Unfortunately, a hook and eye will not prevent a zipper from coming undone. It’s more of a safety measure, so that if the zipper fails, the skirt won’t fall off. From what I’ve researched, there is no fix for a zipper that keeps failing. The only real solution is to replace the zipper entirely. (Any alterations shop can easily do this.) If you can’t replace the zipper for some reason, depending on whether you’re talking about a skirt or a dress, you might be able to attach the zipper pull to something, so it can’t come undone. For example, with jeans, you can slip a key ring loop through the zipper pull, and hook the key ring over the button, so the zipper literally cannot fall down. You might be able to do something similar with a safety pin, but check to be sure the pin won’t pop loose, or worse, tear the costume if your daughter stretches or pulls against the zipper while dancing. But honestly, the best thing is to replace the zipper with a new one, especially if she’ll be dancing in a competition, where it would be a major disaster if the zipper failed!

      • Mary Doherty says:

        Thank you Lisha! Yes, I pinned the dress for a small competition that she had yesterday and it held. I did pick up 2 large hook & eyes over the weekend. I am going to ask a friend that is a seamstress to help me before this regional competition. I may need to replace the zipper entirely. I appreciate your help.

  11. Mary Doherty says:

    Thank you Lisha! Yes, I think I may need to replace the zipper.

  12. Christine says:

    I need one for a dress but there isn’t any room on top for the hook and eye. How can I add to a dress without the room above the zipper?

    • Lisha Vidler says:

      Does your dress have a lining or neckline facing? If so, try sewing a short piece of grosgrain ribbon or twill tape behind the zipper, on the inside, at the top of the dress. You’ll want to attach it to the facing or lining. Sew it going the wrong direction, facing away from the zipper, so when you flip it the right way, the raw edge is hidden. Fold the opposite end of the ribbon under and hem it. (Use Fray Check, if necessary, to prevent the ends from fraying.) Attach the hook near the hemmed end of the ribbon. Sew a bar (not an eye) to the dress lining or facing. You can use a metal bar, or if you prefer, create a thread bar. (Thread bars are prettier, less noticeable, and more comfortable to wear, but they aren’t as strong.) The ribbon will cross behind the zipper, so it should work the same way as an ordinary hook and bar at the top of a dress, keeping the edges together for an easier zip-up. Choose a ribbon or twill tape that matches your dress color. If you’re hand sewing it, use very small stitches and make sure they aren’t visible from the right side of the garment.

      Did my explanation make sense? If not, send me a private message via the “Contact Me” form and I’ll draw you a diagram showing how it works. Hope this helps!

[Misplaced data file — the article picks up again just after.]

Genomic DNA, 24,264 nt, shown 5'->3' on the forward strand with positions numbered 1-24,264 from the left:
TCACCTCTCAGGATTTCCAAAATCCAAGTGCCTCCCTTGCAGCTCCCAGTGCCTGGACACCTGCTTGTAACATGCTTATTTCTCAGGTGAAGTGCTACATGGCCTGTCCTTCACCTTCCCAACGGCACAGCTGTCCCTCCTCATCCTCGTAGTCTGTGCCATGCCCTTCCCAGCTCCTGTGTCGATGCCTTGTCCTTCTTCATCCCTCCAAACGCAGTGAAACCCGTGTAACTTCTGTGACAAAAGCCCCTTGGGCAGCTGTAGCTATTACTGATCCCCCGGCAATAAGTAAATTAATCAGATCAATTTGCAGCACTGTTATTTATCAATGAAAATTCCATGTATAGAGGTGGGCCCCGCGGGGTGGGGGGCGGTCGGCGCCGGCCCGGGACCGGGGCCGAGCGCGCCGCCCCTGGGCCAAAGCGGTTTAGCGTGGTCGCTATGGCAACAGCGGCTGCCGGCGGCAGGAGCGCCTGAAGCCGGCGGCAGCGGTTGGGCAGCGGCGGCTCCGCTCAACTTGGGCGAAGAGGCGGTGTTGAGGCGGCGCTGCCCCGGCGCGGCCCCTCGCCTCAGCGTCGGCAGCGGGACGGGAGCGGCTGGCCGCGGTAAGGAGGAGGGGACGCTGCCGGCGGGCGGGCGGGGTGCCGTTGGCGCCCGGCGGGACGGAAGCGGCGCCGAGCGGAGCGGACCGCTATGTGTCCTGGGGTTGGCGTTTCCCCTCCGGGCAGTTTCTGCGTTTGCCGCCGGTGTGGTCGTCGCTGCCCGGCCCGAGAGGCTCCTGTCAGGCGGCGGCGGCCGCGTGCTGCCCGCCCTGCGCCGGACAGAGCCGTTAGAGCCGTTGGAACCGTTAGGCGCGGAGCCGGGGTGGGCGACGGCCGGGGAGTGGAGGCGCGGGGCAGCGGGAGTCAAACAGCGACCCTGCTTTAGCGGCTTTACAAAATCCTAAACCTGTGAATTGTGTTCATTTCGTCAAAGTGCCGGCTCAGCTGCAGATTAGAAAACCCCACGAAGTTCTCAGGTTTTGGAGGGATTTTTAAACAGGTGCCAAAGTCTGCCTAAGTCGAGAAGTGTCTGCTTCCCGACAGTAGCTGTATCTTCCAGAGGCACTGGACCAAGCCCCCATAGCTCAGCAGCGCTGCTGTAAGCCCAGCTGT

13. Christine says:

    Can I sew the hook and eye on the inside zipper lining?

    • Lisha Vidler says:

      If you mean the dress lining, yes–if there’s room at the top of the zipper. (If there’s no room, see my comment below about using twill tape.) If you mean you want to sew the hook to the zipper tape, it might work, but if it gets covered by your lining or facing, it would be hard to fasten. If you have a lining or facing, it’s probably best to sew the hook and eye to the lining, making sure to catch the dress’s seam allowance with every stitch, to anchor it. If it’s only sewn through the lining, the lining will pull and gape when you fasten the hook. Hope that helps–it’s hard to give advice without seeing what you’re talking about! If you’re in doubt, why not baste the hook and eye onto your dress and try it? If it doesn’t work, it’s easy enough to remove the stitches. If it does work, you can sew it on properly.

  14. JoAnne Sorlie says:

    Thank you for your article–the best one on this subject I’ve run across after quite some googling! I have a dressy gown with a hook and thread bar at the very top of the collar in the center back. The problem is the hook keeps catching on my hair and pulled my hairstyle apart when I wore it this weekend. The fabric of the collar is very heavy, brocade-like, with a basketweave texture.

    Would an eyelet work here? It would bury the offending hook that catches the hair. But, this part of the garment does have to move around when I move my neck, and there is little or no tension to hold the hook in place. I’m afraid of replacing one problem with another! Would you happen to have any other ideas of how to solve this problem?

    Thank you so very much!

  15. Jake says:

    How do I know what size hook and eye I need for dress?